Copyright ©The Author(s) 2019. Published by Baishideng Publishing Group Inc. All rights reserved.
World J Gastroenterol. May 28, 2019; 25(20): 2416-2429
Published online May 28, 2019. doi: 10.3748/wjg.v25.i20.2416
Optimizing radiotherapy with immune checkpoint blockade in hepatocellular carcinoma
Changhoon Choi, Gyu Sang Yoo, Won Kyung Cho, Hee Chul Park
Changhoon Choi, Gyu Sang Yoo, Won Kyung Cho, Department of Radiation Oncology, Samsung Medical Center, Seoul 06351, South Korea
Hee Chul Park, Department of Radiation Oncology, Samsung Medical Center, Sungkyunkwan University School of Medicine, Seoul 06351, South Korea
Author contributions: All authors equally contributed to this paper in the conception and design of the study; literature review and analysis; drafting, critical revision, and editing; and final approval of the final version.
Conflict-of-interest statement: No potential conflicts of interest. No financial support.
Open-Access: This is an open-access article that was selected by an in-house editor and fully peer-reviewed by external reviewers. It is distributed in accordance with the Creative Commons Attribution Non Commercial (CC BY-NC 4.0) license, which permits others to distribute, remix, adapt, build upon this work non-commercially, and license their derivative works on different terms, provided the original work is properly cited and the use is non-commercial. See:
Corresponding author: Hee Chul Park, MD, PhD, Full Professor, Department of Radiation Oncology, Samsung Medical Center, Sungkyunkwan University School of Medicine, 81 Irwon-ro, Gangnam-gu, Seoul 06351, South Korea.
Telephone: +82-2-34012616 Fax: +82-2-34102619
Received: February 21, 2019
Peer-review started: February 22, 2019
First decision: March 27, 2019
Revised: April 12, 2019
Accepted: April 19, 2019
Article in press: April 19, 2019
Published online: May 28, 2019

Hepatocellular carcinoma (HCC) is the fifth most common cancer, and its incidence is rapidly increasing in North America and Western Europe as well as South-East Asia. Patients with advanced stage HCC have very poor outcomes; therefore, the discovery of new innovative approaches is urgently needed. Cancer immunotherapy has become a game-changer and revolutionized cancer treatment. A comprehensive understanding of tumor-immune interactions led to the development of immune checkpoint inhibitors (ICIs) as new therapeutic tools, which have been used with great success. Targeting immune checkpoint molecules such as programmed cell death-1 (PD-1) and cytotoxic T lymphocyte-associated protein-4 (CTLA-4) reinvigorates anti-tumor immunity by restoring exhausted T cells. Despite their effectiveness in several types of cancer, of the many immune suppressive mechanisms limit the efficacy of ICI monotherapy. Radiation therapy (RT) is an essential local treatment modality for a broad range of malignancies, and it is currently gaining extensive attention as a promising combination partner with ICIs because of its ability to trigger immunogenic cell death. The efficacy of combination approaches using RT and ICIs has been well documented in numerous preclinical and clinical studies on various types of cancers but not HCC. The application of ICIs has now expanded to HCC, and RT is recognized as a promising modality in HCC. This review will highlight the current roles of PD-1 and CTLA-4 therapies and their combination with RT in the treatment of cancers, including HCC. In addition, this review will discuss the future perspectives of the combination of ICIs and RT in HCC treatment.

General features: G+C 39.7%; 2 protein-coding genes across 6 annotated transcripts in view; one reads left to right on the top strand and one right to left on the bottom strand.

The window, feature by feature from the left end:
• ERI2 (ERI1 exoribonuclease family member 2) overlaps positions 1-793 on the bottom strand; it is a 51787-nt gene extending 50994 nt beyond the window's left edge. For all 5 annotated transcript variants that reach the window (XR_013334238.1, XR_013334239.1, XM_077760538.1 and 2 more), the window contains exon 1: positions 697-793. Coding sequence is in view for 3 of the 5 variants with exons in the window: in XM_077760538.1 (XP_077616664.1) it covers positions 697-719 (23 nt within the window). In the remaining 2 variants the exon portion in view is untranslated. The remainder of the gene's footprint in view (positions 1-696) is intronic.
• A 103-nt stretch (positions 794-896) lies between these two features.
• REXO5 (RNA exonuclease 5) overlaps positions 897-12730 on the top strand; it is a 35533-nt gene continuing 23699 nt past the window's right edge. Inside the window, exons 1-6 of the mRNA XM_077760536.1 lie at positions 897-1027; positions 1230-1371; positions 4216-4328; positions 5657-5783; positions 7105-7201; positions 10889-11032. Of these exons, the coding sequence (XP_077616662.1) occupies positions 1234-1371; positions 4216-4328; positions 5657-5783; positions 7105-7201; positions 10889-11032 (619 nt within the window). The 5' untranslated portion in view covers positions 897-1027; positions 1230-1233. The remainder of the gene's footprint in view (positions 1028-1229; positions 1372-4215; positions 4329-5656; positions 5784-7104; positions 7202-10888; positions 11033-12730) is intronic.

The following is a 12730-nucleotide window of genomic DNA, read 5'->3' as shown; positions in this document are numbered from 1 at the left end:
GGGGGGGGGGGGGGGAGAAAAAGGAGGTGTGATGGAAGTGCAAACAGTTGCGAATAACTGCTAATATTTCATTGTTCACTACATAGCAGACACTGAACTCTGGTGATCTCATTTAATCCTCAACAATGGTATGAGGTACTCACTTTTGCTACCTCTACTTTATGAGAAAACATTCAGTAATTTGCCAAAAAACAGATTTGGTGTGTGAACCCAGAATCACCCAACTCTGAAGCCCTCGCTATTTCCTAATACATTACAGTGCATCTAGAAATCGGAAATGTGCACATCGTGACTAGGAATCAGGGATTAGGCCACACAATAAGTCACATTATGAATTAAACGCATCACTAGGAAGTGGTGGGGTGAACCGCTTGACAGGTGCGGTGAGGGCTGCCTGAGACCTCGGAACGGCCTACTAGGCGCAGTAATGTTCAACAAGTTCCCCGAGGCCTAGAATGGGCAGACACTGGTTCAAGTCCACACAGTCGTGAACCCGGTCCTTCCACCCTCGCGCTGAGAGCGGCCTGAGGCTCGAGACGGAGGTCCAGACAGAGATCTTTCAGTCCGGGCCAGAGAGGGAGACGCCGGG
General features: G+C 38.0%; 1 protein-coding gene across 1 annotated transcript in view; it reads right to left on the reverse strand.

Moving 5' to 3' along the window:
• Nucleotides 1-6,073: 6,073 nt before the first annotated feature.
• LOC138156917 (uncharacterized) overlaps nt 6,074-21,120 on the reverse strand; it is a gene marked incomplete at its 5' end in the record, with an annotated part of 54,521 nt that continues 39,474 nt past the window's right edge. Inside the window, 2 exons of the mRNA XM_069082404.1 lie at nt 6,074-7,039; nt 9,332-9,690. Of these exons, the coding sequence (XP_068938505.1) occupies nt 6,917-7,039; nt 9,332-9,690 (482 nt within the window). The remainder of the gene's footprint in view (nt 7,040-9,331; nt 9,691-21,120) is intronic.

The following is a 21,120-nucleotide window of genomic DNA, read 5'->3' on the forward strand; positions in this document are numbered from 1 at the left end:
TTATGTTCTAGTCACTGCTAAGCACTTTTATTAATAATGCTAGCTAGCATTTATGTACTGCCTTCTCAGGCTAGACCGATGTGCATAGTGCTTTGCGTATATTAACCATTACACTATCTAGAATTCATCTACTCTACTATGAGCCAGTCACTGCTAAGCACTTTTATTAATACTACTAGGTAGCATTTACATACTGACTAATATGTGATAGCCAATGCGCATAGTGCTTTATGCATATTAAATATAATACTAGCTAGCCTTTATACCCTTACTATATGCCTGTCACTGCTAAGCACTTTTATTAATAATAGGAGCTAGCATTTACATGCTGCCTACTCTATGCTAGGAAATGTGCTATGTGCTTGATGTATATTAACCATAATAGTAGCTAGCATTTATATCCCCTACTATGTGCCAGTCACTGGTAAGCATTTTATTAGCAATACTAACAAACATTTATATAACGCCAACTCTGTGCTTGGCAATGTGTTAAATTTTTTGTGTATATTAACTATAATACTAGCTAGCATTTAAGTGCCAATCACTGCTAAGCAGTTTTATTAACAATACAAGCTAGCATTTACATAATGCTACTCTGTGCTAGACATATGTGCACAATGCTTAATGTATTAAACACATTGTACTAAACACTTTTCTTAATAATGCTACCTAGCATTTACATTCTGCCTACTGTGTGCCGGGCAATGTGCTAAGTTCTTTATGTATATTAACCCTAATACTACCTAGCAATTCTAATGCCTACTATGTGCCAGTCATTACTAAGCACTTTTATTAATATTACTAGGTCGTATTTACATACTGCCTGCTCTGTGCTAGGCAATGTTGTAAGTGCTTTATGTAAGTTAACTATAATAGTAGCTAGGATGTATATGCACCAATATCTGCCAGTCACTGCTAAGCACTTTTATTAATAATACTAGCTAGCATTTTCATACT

Keywords: Hepatocellular carcinoma, Radiation therapy, Immune checkpoint inhibitors, Abscopal effect

Core tip: In the era of cancer immunotherapy, the roles of radiation therapy (RT) are not limited to the direct killing of cancerous cells but have expanded to immune modulation. Numerous proof-of-concept preclinical studies have proven that combination approaches of RT and immune checkpoint inhibitors (ICIs) are highly promising for many types of cancers, and currently, many related clinical trials are ongoing. Historically, RT was considered ineffective for hepatocellular carcinoma (HCC), but the efficacy of RT in HCC has improved greatly with technical advances. Our goal of this review is to provide a rationale for the combined treatment with RT and ICIs in HCC.